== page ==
The Library Book

My reading-life perfectly summed up in two quotes by Susan Orlean, in The Library:

“Our visits to the library were never long enough for me. The place was so bountiful. I loved wandering around the bookshelves, scanning the spines until something happened to catch my eye. Those visits were dreamy, frictionless interludes that promised I would leave richer than I arrived” (7).

“As soon as I got my own apartment, I lined it with bookcases and loaded them with hardcovers… I turned into a ravenous buyer of books…” (9)  

I finally read her nonfiction account of the horrific fire at the Los Angeles County Library’s Central branch in the 1980s, still a sort of mystery but a tragedy nonetheless. Intermixed with her investigation is a bit of a love letter to libraries and also an exploration of their history. It’s beautifully written, expertly researched, and an absolute joy from start to finish, especially for someone like me who goes to this exact library a few times a year for author events.

More than anything, though it made me think about my own personal history with libraries. Like Orlean, I visited them every chance I could get when I was a kid and then turned into a book collector as an adult (she rekindled her romance with book-lending, as I have not). I grew up visiting the Modesto Library in the Central Valley of California, constantly begging my parents to take us. When we were quite small we’d go to story time, but I remember not really loving it. I wanted to get out into the stacks and start loading up! My parents let me read whatever I wanted; my mom would tear out inappropriate stories from our subscription of Sassy Magazine (why did she even get it for us? I was like ten! Ha!), yet I vividly remember reading a novel set in a men’s prison (glory hole included) when I was quite young. They were also very liberal about not capping the amount of books we checked out, as long as we could hold them (I bought two book bags, making sure to work that system). I also used the library at school, but there you could only check out two books at a time and the librarian was sort of an uptight b-word, enforcing grade-level restrictions on the chapter books.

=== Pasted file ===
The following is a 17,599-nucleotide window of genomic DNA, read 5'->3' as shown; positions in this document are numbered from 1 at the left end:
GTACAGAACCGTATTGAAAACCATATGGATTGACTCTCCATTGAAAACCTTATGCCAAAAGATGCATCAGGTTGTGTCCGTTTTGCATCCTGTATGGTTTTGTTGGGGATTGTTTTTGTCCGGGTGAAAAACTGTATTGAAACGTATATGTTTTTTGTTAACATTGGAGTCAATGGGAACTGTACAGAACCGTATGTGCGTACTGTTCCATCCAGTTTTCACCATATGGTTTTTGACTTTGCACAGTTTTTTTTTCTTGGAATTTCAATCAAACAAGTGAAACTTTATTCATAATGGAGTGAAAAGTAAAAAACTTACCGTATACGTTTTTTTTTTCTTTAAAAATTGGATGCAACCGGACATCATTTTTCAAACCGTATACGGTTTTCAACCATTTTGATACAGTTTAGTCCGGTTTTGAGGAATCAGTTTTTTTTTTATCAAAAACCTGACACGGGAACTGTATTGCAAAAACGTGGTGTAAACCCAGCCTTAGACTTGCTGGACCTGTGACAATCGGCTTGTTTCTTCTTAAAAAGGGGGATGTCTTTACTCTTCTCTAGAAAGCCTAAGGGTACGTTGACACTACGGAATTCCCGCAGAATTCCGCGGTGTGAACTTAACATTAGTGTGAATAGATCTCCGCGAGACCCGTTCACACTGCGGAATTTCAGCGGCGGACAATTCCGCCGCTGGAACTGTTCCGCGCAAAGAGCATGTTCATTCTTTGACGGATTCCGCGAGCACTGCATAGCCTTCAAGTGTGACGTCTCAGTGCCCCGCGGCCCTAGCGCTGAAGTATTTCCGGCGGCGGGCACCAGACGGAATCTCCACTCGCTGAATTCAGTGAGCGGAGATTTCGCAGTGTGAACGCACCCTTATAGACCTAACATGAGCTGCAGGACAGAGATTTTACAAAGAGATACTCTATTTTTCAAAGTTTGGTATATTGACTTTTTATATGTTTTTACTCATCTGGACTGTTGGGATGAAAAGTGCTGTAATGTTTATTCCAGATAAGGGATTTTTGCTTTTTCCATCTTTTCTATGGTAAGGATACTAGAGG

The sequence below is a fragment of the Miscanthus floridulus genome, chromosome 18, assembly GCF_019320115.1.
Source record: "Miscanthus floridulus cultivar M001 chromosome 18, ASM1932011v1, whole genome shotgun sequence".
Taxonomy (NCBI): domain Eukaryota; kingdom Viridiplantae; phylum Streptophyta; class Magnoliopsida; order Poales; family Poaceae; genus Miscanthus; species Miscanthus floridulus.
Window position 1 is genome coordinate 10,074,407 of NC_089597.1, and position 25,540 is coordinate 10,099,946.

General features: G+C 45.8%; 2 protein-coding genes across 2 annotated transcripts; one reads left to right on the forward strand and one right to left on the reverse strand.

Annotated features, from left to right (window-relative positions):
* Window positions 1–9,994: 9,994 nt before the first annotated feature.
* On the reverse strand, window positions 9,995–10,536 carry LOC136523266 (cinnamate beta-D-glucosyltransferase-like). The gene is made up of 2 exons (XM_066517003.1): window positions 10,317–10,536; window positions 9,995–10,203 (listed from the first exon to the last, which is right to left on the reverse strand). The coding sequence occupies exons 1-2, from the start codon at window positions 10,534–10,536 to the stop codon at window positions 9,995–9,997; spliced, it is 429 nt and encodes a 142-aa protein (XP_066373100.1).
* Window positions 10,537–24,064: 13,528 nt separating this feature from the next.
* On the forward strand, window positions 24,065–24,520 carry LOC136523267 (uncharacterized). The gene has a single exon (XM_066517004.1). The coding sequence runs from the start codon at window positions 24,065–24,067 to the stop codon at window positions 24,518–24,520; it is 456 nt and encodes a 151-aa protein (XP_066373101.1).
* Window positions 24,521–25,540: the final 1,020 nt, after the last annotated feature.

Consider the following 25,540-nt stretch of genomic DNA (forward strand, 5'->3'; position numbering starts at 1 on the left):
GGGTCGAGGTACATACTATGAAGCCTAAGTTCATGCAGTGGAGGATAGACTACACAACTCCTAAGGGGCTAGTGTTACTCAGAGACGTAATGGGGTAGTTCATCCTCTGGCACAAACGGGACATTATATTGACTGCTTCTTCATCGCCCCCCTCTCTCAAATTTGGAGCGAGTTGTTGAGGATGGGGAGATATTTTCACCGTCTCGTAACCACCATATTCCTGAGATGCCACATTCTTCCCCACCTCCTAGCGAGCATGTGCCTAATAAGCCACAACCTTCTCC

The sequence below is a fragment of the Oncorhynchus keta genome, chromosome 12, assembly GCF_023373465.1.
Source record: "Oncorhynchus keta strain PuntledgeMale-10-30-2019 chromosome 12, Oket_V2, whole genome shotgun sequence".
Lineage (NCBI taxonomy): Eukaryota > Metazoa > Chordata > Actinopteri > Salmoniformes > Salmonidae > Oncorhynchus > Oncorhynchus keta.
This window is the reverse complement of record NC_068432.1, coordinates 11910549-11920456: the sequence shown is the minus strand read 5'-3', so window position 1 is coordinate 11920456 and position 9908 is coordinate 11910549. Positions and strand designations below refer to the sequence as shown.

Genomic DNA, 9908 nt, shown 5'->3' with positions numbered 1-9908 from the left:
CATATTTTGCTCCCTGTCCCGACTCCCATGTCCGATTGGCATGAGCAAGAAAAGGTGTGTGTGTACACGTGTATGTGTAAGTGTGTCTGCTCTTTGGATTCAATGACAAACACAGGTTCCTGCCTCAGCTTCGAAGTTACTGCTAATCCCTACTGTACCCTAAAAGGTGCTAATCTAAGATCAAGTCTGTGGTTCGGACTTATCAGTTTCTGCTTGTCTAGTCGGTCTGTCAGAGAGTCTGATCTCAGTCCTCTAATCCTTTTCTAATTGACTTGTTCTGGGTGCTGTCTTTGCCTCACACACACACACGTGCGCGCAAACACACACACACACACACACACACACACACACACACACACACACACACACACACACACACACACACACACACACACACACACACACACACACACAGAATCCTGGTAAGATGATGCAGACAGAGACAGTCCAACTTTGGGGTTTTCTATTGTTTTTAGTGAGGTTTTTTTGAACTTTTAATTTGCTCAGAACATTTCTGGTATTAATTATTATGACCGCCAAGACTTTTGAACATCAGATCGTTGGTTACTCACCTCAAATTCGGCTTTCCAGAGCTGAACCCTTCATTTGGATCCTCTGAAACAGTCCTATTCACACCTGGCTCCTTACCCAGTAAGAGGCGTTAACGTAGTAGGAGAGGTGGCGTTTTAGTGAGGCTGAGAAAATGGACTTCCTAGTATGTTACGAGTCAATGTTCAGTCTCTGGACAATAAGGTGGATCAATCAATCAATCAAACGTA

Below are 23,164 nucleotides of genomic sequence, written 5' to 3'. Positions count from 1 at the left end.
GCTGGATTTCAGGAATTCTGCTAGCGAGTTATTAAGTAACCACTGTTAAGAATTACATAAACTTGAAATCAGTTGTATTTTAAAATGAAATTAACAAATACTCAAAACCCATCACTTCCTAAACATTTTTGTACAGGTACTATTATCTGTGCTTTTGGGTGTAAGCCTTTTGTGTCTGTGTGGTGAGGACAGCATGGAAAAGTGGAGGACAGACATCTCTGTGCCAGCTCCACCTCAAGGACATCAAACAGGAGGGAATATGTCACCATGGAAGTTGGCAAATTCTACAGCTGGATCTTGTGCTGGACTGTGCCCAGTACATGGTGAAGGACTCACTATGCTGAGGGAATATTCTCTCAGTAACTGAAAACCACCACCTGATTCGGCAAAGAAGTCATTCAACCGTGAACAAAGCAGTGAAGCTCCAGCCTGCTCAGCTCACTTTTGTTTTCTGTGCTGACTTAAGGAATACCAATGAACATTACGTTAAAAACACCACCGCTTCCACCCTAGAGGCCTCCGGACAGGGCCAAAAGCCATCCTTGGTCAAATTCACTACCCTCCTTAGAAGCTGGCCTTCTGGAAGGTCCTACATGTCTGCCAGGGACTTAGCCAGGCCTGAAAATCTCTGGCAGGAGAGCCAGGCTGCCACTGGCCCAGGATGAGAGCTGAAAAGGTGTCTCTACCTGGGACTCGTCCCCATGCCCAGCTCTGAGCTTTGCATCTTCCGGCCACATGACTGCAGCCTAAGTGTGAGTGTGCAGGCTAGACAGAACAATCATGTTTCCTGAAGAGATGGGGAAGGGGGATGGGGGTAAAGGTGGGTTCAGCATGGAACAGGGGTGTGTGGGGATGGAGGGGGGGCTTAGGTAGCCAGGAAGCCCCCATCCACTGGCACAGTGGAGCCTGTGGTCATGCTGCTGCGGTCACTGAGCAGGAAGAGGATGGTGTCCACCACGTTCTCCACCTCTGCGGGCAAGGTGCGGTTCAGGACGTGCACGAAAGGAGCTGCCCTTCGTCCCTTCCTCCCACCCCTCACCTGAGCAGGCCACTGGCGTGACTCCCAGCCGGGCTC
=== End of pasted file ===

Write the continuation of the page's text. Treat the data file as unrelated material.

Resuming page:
I owned book too, saving my money for Babysitter’s Club, Sweet Valley High, Lurlene McDaniel books, and whatever else I was into. I had an intense love for the Scholastic Book Flyers and Fairs and I would frequently trade my books in at Yesterday’s Bookstore so that I could get credit and turn around buy more (I am still made at myself for doing this with my Narnia set, though).

When I went to college I had to buy novels for my English major classes and would hold on to them quarter after quarter- my collection started growing. Once I had my own apartment with my husband and we invested in some super fancy IKEA Billy bookcases (what we still use) things got real. This was also when Amazon started really taking off and I had a full-time job. CHA-CHING! The collection started in earnest.

To this day I don’t have a library card. I know this is a huge disservice to my son, which I need to fix, but personally I love having books. We have space, I’m financially responsible, and it makes me really happy. I am incredibly appreciative of libraries, though, as they helped fuel my early passion for reading and are such amazing resources for communities.  

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